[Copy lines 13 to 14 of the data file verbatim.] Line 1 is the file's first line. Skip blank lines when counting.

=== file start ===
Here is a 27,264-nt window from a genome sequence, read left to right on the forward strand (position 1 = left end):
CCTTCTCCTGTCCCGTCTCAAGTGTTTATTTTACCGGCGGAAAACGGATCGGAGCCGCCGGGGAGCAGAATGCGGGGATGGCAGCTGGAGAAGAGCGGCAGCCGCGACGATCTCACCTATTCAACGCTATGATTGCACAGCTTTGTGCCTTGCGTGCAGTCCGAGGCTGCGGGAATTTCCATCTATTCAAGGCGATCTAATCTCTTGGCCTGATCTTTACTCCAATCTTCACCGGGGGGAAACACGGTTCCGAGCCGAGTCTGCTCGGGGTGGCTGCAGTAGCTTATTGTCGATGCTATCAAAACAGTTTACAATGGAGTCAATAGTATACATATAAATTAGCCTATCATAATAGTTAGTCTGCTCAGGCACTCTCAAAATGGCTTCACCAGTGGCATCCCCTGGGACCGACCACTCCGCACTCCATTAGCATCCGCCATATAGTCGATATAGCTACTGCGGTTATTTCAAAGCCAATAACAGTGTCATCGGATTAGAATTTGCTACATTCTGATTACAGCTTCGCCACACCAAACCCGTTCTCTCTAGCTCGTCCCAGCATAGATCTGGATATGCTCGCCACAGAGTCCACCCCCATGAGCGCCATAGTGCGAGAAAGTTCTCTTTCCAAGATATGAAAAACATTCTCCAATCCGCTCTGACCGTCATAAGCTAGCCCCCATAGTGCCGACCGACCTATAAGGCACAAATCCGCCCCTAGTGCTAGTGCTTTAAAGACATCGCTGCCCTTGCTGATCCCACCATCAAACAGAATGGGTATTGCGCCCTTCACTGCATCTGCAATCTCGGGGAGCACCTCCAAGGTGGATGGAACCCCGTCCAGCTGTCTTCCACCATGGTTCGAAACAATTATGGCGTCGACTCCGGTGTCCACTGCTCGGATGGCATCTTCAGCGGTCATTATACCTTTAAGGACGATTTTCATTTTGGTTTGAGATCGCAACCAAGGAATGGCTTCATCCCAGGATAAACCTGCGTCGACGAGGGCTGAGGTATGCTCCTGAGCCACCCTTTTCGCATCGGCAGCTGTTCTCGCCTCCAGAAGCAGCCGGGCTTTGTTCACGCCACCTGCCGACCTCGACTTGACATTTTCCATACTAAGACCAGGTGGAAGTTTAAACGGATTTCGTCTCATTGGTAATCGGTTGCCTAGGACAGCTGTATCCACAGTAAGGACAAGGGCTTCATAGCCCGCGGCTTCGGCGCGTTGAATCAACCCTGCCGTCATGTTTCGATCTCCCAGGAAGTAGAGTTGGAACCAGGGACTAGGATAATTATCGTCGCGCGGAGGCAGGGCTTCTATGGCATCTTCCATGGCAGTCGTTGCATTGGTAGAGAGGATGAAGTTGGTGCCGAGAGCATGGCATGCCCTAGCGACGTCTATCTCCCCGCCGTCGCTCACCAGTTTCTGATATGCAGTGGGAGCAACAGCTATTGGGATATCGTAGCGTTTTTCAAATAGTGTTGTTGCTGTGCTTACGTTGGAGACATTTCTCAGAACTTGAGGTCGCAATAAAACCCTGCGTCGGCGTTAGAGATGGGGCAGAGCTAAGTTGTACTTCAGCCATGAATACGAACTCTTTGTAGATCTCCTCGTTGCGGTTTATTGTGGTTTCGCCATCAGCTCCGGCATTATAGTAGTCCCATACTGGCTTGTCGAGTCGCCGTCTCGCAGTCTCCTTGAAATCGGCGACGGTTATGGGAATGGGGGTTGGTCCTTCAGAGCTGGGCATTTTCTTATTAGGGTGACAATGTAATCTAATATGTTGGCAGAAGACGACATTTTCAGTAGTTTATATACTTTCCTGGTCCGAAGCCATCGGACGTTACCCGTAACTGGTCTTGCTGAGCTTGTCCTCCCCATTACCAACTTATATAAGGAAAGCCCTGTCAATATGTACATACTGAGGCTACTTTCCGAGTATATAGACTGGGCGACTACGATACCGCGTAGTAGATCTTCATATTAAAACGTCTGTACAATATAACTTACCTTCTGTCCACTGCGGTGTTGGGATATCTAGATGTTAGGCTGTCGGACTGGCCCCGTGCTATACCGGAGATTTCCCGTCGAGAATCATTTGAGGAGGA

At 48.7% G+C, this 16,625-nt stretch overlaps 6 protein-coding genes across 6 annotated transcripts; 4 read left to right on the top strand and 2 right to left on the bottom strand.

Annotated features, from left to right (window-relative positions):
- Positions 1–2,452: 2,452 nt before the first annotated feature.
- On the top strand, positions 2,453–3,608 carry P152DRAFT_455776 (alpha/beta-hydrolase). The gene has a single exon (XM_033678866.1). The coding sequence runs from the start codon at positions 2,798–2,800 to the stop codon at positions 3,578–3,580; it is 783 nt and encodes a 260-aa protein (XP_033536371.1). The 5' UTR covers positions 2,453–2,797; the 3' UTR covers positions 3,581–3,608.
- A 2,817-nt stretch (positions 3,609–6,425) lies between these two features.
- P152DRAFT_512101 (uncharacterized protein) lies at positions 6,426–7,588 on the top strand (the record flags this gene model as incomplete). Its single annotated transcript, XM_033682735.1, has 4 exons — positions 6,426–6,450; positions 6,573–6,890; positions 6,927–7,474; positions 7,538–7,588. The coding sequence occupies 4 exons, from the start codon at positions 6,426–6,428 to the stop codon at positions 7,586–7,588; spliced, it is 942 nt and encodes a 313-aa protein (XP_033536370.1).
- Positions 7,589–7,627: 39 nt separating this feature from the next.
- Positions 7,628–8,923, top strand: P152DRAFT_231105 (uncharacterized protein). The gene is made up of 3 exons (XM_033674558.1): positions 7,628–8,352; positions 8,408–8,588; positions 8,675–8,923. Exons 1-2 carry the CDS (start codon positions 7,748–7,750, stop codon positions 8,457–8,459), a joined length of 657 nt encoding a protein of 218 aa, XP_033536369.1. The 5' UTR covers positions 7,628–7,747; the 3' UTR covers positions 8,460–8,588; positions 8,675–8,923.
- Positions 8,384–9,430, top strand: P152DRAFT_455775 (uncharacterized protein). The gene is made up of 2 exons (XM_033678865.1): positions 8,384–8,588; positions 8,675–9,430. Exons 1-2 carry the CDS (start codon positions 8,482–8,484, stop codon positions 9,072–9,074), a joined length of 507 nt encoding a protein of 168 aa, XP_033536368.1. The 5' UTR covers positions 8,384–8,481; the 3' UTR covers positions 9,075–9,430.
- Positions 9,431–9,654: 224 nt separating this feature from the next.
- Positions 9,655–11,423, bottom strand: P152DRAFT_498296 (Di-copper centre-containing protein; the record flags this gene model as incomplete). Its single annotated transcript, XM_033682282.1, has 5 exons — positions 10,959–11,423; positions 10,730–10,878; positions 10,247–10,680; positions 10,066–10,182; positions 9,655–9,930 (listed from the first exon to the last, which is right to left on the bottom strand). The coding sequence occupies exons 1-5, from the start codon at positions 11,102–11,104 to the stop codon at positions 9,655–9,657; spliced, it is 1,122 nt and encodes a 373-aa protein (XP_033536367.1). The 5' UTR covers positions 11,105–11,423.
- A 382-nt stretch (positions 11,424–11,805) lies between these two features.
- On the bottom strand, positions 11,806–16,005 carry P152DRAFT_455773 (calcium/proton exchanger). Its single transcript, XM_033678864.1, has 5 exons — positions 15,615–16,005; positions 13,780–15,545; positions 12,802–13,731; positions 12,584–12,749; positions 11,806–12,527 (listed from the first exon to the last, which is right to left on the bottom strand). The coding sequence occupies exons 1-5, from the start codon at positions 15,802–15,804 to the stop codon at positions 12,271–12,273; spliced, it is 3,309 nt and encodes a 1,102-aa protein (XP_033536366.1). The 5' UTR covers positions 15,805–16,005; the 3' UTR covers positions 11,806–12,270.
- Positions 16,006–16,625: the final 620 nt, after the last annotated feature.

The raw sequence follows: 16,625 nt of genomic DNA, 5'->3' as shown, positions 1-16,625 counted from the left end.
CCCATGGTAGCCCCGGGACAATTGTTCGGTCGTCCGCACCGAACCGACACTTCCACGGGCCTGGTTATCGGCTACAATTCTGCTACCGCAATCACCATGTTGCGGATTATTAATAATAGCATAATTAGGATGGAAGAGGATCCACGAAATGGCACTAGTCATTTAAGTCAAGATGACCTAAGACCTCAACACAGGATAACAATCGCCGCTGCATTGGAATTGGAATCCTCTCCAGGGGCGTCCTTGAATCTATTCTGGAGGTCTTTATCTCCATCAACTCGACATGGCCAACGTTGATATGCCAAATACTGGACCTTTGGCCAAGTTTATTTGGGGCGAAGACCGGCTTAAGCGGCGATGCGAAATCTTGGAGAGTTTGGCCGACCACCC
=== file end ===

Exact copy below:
- Positions 9,655–11,423, bottom strand: P152DRAFT_498296 (Di-copper centre-containing protein; the record flags this gene model as incomplete). Its single annotated transcript, XM_033682282.1, has 5 exons — positions 10,959–11,423; positions 10,730–10,878; positions 10,247–10,680; positions 10,066–10,182; positions 9,655–9,930 (listed from the first exon to the last, which is right to left on the bottom strand). The coding sequence occupies exons 1-5, from the start codon at positions 11,102–11,104 to the stop codon at positions 9,655–9,657; spliced, it is 1,122 nt and encodes a 373-aa protein (XP_033536367.1). The 5' UTR covers positions 11,105–11,423.
- A 382-nt stretch (positions 11,424–11,805) lies between these two features.